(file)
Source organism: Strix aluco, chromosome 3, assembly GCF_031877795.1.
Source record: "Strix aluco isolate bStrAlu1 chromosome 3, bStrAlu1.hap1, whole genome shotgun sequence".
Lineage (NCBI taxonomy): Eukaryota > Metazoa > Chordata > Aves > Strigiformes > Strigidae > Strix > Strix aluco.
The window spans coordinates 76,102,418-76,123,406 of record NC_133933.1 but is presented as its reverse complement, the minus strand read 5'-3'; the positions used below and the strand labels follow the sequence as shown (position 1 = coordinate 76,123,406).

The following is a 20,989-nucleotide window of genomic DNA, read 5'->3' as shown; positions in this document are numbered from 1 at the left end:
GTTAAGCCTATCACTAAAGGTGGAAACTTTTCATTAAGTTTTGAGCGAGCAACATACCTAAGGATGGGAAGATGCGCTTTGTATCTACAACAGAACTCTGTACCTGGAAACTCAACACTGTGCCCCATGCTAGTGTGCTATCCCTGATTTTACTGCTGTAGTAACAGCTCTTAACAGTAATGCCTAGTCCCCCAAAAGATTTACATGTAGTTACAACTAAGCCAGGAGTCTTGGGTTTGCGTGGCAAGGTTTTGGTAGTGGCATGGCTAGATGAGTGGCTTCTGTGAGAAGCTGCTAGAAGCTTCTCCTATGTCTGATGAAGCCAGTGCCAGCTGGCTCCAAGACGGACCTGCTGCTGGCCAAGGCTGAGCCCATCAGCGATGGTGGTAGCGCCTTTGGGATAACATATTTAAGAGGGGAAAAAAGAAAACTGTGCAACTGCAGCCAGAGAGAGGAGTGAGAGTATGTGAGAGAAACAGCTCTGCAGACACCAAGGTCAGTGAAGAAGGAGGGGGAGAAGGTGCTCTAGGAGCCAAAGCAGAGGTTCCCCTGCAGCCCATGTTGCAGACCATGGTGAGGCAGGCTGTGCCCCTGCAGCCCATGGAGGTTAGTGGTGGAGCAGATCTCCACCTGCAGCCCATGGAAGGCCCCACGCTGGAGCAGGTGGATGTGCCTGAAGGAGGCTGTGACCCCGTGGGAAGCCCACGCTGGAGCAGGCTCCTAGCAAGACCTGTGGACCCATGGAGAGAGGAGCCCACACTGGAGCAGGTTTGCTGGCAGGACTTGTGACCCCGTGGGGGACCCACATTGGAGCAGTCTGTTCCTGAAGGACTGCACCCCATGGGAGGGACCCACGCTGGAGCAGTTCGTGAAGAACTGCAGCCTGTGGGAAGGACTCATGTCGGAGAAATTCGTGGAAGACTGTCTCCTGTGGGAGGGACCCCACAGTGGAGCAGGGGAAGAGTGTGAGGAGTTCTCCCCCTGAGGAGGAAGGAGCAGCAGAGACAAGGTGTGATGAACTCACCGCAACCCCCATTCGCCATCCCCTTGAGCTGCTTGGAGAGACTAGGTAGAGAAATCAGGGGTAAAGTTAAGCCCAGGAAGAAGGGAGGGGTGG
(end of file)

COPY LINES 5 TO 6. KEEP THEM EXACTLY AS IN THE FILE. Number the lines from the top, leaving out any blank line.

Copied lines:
The following is a 20,989-nucleotide window of genomic DNA, read 5'->3' as shown; positions in this document are numbered from 1 at the left end:
GTTAAGCCTATCACTAAAGGTGGAAACTTTTCATTAAGTTTTGAGCGAGCAACATACCTAAGGATGGGAAGATGCGCTTTGTATCTACAACAGAACTCTGTACCTGGAAACTCAACACTGTGCCCCATGCTAGTGTGCTATCCCTGATTTTACTGCTGTAGTAACAGCTCTTAACAGTAATGCCTAGTCCCCCAAAAGATTTACATGTAGTTACAACTAAGCCAGGAGTCTTGGGTTTGCGTGGCAAGGTTTTGGTAGTGGCATGGCTAGATGAGTGGCTTCTGTGAGAAGCTGCTAGAAGCTTCTCCTATGTCTGATGAAGCCAGTGCCAGCTGGCTCCAAGACGGACCTGCTGCTGGCCAAGGCTGAGCCCATCAGCGATGGTGGTAGCGCCTTTGGGATAACATATTTAAGAGGGGAAAAAAGAAAACTGTGCAACTGCAGCCAGAGAGAGGAGTGAGAGTATGTGAGAGAAACAGCTCTGCAGACACCAAGGTCAGTGAAGAAGGAGGGGGAGAAGGTGCTCTAGGAGCCAAAGCAGAGGTTCCCCTGCAGCCCATGTTGCAGACCATGGTGAGGCAGGCTGTGCCCCTGCAGCCCATGGAGGTTAGTGGTGGAGCAGATCTCCACCTGCAGCCCATGGAAGGCCCCACGCTGGAGCAGGTGGATGTGCCTGAAGGAGGCTGTGACCCCGTGGGAAGCCCACGCTGGAGCAGGCTCCTAGCAAGACCTGTGGACCCATGGAGAGAGGAGCCCACACTGGAGCAGGTTTGCTGGCAGGACTTGTGACCCCGTGGGGGACCCACATTGGAGCAGTCTGTTCCTGAAGGACTGCACCCCATGGGAGGGACCCACGCTGGAGCAGTTCGTGAAGAACTGCAGCCTGTGGGAAGGACTCATGTCGGAGAAATTCGTGGAAGACTGTCTCCTGTGGGAGGGACCCCACAGTGGAGCAGGGGAAGAGTGTGAGGAGTTCTCCCCCTGAGGAGGAAGGAGCAGCAGAGACAAGGTGTGATGAACTCACCGCAACCCCCATTCGCCATCCCCTTGAGCTGCTTGGAGAGACTAGGTAGAGAAATCAGGGGTAAAGTTAAGCCCAGGAAGAAGGGAGGGGTGG